With much of Monday's regular meeting of the Eurozone's 19 finance ministers likely to be dominated by the aftermath of the Italian constitutional referendum and Prime Minister Matteo Renzi's decision to resign, there are increasing efforts to try and get the IMF on board with Greece's third bailout amid a series of outstanding disagreements between the monetary fund and EU member states.
Economic & budgetary situation euro area steadily improved. Growth is forecast in all countries, debt also started to come down #eurogroup— Jeroen Dijsselbloem (@J_Dijsselbloem) December 5, 2016
While Greece managed to convince EU creditors in October to release an extra US$3.2 billion (€3 billion) worth of funds by delivering various reform commitments, member states are calling for more wide-reaching reforms and changes to be made to the Greek economy if it is to access the entirely of the US$92 billion (€86 billion) bailout deal.
Currently Athens and the Eurozone states are at loggerheads over labor and energy reforms, along with Greece's 2018 fiscal targets, leaving negotiators with plenty of work to do to try and find a deal.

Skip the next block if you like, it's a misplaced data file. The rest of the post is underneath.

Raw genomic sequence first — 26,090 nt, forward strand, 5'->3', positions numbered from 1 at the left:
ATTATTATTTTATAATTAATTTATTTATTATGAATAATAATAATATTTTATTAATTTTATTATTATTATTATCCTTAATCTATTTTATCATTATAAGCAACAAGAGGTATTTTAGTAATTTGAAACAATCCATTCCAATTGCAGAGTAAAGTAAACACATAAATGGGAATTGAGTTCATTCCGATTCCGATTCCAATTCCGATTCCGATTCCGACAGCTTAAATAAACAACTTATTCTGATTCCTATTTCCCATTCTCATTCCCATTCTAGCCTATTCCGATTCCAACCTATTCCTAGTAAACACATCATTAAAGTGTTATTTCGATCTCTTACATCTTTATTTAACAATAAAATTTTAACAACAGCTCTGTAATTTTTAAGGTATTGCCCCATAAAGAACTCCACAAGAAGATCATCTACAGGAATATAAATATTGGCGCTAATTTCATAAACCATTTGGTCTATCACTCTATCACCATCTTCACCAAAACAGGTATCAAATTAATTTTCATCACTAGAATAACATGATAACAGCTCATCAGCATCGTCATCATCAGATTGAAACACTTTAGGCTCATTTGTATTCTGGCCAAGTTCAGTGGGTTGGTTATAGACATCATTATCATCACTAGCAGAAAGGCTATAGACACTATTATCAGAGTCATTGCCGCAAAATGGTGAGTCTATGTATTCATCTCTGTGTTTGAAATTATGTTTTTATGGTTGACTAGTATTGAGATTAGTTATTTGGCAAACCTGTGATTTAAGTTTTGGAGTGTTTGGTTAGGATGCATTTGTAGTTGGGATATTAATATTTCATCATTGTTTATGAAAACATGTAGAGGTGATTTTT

As it stands, the IMF have said they won't take part in the third Greek bailout without a significant reduction in the country's debt, potentially setting up a situation where the Greek bailout could be called into question.
Athens has also been vocal about EU creditors granting the country a debt haircut, however Eurozone states have rejected the idea of writing off Greek debt, setting up another stalemate on the issue.
Schaeuble speaks at banking congress: "Debt cut wouldn't help #Greece, Greece hasn't done enough to carry out needed reforms"— IChatzopoulos (@chatzo7) November 18, 2016
German Finance Minister Wolfgang Schaeuble upped the pressure on Athens over the weekend, saying that Greece needed to undertake significant structural reforms if it wanted to remain in the Eurozone.
However, these German demands have been rejected by the IMF, who say such actions are unrealistic without significant debt relief.
EU creditors are keen to get the IMF onboard with the Greek bailout by the end of the year in order to avoid a repeat of the Eurozone crisis of 2015, which many believe could be at a greater risk of blowing up as a result of Italy's economic and political uncertainty.
Meanwhile, the IMF's absence could also create a political problem, with the German and Dutch parliaments only approving the Greek debt deal on the expectation that the monetary fund would be involved.
There are also fears that any debt relief deal may become much more difficult in the new year, with a number of key European elections taking place amid a growing sense of Euroskepticism and nationalism.